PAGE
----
Advance Review: Harbinger #1 by Joshua Dysart & Khari Evans

Harbinger #1
Omega Rising: Part 1

Written by: Joshua Dysart
Art by: Khari Evans
Coloring by: Ian Hannin
Lettering by: Rob Steen

Published by: Valiant
Cover Price: $3.99

Warning! This review contains quite a few spoilers!

I was glad to see Harbinger as one of the early series in Valiant’s relaunch. The original Harbinger series was one of Valiant’s best . It was a teenage superteam book, though avoided a lot of the cliches that you would expect. The Renegades, as they were often referred, were reluctant heroes led by a powerful young man named Peter Stanchek, who were mostly just trying to protect themselves (and other powered youths) from Toyo Harada and his Harbinger organization. The book was often funny, often tragic, and had a lot of creative and unexpected moments.  You truly never knew what was going to happen next in Harbinger.  When one of the team died fairly early on, I was floored.  It seemed to come out of nowhere, and had some terrific ripple effects on Harbinger and other Valiant books.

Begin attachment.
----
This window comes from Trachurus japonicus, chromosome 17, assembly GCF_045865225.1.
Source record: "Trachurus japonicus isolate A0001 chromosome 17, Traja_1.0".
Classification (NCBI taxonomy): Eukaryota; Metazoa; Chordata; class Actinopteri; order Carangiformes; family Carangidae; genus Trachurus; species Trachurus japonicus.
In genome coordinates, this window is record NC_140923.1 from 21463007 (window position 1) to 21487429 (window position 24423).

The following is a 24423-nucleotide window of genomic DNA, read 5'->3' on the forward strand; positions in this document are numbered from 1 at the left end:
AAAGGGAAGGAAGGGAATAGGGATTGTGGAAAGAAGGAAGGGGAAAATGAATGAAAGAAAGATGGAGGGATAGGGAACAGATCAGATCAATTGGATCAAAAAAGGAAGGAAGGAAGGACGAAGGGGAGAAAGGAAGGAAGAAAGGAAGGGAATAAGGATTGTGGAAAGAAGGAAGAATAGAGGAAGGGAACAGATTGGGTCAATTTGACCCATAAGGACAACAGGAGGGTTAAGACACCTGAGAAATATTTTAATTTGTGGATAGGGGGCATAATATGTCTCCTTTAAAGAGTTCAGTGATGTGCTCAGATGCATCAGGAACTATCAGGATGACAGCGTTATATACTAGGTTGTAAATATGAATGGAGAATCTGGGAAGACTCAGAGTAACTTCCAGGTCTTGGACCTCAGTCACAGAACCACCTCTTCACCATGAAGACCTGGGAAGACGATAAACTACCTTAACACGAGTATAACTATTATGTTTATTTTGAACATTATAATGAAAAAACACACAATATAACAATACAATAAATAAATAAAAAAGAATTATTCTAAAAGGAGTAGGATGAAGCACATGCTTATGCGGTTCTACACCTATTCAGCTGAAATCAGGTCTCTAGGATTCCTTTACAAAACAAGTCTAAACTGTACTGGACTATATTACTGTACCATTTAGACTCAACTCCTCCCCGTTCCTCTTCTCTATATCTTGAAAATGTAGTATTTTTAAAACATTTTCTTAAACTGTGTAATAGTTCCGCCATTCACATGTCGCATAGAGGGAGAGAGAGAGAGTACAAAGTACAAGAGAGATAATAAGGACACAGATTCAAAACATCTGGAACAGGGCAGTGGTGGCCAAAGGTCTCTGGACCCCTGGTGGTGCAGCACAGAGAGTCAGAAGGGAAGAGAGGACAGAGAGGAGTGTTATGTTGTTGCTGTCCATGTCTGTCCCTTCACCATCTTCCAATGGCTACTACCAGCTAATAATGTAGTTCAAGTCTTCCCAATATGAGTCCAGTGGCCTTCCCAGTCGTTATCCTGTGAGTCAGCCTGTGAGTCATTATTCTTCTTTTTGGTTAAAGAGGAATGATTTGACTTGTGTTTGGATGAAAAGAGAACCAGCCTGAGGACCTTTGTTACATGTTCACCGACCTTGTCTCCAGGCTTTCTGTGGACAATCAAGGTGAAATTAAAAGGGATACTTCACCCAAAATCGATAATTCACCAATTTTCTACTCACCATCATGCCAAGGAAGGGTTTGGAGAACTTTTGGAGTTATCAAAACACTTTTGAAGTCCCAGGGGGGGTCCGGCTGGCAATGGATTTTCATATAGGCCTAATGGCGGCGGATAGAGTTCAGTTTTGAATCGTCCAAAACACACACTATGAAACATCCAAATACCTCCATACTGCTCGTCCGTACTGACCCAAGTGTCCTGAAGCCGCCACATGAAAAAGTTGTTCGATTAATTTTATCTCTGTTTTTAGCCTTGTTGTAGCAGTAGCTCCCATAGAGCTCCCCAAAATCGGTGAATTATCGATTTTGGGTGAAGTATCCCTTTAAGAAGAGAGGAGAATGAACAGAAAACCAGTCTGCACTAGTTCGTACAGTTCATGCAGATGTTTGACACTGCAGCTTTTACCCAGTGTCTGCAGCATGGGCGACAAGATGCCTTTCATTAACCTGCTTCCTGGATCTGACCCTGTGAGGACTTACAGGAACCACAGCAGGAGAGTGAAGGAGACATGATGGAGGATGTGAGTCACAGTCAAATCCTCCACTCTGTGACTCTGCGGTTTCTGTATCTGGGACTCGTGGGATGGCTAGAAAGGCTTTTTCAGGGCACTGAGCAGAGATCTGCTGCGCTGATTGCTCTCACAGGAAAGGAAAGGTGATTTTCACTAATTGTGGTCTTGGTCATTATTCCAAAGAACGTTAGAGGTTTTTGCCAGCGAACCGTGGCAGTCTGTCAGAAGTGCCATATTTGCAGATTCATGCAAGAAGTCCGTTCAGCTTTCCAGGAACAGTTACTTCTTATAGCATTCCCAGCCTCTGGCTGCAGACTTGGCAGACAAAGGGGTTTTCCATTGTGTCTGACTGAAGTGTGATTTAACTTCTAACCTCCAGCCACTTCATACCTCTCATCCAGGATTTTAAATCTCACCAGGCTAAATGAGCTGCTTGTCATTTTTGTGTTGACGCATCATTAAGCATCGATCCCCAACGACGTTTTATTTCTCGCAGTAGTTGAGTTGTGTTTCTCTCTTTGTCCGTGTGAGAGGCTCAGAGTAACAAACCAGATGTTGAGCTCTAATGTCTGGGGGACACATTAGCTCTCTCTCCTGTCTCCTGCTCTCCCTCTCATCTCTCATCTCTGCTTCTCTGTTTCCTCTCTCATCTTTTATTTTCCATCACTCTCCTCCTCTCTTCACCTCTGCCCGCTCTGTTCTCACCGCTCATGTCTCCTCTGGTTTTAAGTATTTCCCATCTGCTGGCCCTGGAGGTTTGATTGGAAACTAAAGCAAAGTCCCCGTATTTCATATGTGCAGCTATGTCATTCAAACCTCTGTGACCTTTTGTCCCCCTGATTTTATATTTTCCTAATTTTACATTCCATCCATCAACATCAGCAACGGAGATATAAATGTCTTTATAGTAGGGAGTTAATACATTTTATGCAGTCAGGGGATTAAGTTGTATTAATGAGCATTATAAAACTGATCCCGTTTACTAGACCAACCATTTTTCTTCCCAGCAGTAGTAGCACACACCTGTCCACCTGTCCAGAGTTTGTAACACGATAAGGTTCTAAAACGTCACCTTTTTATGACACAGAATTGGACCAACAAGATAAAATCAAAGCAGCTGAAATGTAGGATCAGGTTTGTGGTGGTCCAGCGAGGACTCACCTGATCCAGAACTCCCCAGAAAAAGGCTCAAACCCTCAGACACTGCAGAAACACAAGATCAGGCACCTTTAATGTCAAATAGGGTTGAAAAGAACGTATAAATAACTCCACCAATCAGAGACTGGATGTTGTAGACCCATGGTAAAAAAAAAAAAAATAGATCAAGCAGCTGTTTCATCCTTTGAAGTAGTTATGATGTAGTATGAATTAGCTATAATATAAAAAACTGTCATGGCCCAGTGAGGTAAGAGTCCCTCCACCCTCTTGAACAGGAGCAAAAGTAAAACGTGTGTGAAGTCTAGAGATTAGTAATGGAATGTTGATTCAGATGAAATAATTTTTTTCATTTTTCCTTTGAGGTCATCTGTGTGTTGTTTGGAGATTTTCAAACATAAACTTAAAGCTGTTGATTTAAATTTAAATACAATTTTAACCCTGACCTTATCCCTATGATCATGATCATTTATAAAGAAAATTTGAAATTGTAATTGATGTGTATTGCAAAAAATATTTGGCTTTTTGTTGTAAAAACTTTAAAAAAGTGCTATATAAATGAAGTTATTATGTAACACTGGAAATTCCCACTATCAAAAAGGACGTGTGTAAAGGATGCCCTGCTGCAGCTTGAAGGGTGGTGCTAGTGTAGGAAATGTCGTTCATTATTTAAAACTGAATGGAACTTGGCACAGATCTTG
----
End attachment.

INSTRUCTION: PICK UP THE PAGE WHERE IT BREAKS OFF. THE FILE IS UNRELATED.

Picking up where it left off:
My favorite character was a heavyset comic geek who called herself Zephyr, even though her teammates often referred to her by the not-quite-politically-correct code name Zepplin. The rest of the original team consisted of Torque (a super strong redneck), Flamingo (a southern belle with with flame powers who is hinted to have a very important destiny), and Kris (Peter’s girlfriend, who didn’t have any powers). Plus, Harada had a wide variety of “Eggbreakers” superpowered operatives under his command. The preview for this issue showed us Harada and Stanchek, but didn’t give us too many hints about whoelse would be back for this reboot.

Just a quick head’s up, Valiant usually gives some approved preview pages to use in advance reviews, but this issue didn’t have any with it. The pages I used for this review all came from the Digital copy of Valiant’s Free Comic Book Day book.

Summary (contains spoilers): Harbinger starts in 1951 in Tibet. Chinese soldiers are chasing after a 18 year old Toyo Harada. Toyo uses his vast psychic powers to tell them to “Protect me from yourselves” causing the soldiers to open fire on each other:

Harada goes into the “Flying Nest Hermatige.” We find out that he was brought here by a dream. Inside, he finds an old man who promises to show him his future, which he refers to as “an unassuming wind waiting to be whipped into a storm.” The old man also refers to Harada as a Harbinger (sort of Valiant’s version of a mutant).